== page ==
It seems as though the already controversial Federal trial of Usama Bin Laden’s son-in-law, Sulaiman Abu Ghaith, may be in jeopardy- at least temporarily.
Abu Ghaith’s trial began on March 8 when he pled not guilty to conspiracy charges based on intelligence pointing to possible connections with Al-Qaida and the 9/11 attacks. Prior to Monday, Abu Ghaith’s trial was scheduled to begin as early as September. However, the recent sequester that has slashed federal government spending will now push proceedings back as far as 2014.
Abu Ghaith’s public defenders argued that blanket budget cuts of 5.1 per cent would not allow them to adequately defend their client, especially given the gravity of the charges against him. In addition, the budget cuts will force the defense team to take at least a five-week unpaid furlough this fall. The prosecutors also requested a postponement, agreeing with the defense that the sequester will place a heavy burden on both sides during trial preparation. Judge Lewis Kaplain called the delay “troublesome,” noting that it was difficult to contemplate that such a high-profile case would be delayed due to budget difficulties. Still, he agreed and set the trial date for January 7, 2014.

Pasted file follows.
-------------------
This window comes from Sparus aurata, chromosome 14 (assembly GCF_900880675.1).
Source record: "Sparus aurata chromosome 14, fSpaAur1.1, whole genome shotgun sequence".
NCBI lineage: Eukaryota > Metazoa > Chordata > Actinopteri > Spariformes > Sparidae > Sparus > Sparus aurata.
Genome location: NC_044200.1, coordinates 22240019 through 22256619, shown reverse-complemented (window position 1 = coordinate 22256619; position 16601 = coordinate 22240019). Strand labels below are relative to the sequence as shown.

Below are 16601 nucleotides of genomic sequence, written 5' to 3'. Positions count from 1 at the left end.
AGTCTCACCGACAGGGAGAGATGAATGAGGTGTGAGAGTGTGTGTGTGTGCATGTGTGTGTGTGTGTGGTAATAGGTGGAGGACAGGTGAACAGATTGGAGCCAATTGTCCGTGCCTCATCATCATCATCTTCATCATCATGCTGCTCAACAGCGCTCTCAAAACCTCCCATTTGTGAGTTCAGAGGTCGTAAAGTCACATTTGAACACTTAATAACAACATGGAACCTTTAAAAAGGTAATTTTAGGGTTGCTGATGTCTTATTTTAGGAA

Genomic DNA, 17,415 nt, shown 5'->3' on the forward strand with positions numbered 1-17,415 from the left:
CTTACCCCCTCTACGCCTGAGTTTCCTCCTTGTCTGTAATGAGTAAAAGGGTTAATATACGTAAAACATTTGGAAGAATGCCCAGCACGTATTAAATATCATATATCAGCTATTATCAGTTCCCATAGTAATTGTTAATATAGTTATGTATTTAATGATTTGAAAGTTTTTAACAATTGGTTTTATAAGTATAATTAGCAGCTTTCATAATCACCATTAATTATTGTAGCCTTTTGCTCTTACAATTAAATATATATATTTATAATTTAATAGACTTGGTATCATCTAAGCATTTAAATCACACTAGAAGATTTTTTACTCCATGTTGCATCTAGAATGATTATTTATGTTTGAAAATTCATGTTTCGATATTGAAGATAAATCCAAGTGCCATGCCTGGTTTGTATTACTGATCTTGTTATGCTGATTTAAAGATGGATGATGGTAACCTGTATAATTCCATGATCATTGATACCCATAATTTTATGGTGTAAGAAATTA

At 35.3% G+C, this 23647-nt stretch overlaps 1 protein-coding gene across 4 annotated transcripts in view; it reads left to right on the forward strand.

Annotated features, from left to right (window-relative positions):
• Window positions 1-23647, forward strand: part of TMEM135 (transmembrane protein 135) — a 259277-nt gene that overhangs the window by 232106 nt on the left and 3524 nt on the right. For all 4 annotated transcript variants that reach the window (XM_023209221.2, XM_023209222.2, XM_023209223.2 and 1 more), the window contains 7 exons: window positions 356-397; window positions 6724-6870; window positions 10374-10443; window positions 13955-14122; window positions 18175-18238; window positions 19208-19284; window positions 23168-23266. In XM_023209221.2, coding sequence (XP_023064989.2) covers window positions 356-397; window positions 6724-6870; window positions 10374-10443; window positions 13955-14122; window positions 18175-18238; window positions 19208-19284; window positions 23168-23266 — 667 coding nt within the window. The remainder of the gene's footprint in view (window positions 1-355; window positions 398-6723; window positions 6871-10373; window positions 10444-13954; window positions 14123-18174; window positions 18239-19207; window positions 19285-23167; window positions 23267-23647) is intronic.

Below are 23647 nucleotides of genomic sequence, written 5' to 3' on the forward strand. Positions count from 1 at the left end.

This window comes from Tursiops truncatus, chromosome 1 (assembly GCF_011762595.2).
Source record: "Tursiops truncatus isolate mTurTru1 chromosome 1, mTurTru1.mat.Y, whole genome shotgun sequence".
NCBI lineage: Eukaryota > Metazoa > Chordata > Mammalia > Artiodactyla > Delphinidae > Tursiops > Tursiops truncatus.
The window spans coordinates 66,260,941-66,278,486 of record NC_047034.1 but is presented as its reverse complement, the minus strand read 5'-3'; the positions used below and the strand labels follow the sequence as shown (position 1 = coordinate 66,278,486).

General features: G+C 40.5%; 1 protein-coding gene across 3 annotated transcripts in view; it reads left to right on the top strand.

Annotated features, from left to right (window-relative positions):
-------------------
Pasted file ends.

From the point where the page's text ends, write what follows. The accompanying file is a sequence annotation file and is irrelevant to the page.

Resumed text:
In addition to pushing the trial back, the defense also moved to strike a 22-page statement made by Abu Ghaith shortly after he was turned over to U.S. forces in Jordan. They also said they will seek a venue change, partly due to the close proximity to the Manhattan federal courthouse to the former site of the World Trade Center, which they believe may have an effect on the jury’s verdict.
Chris Whitten, Research Fellow
Center for Policy and Research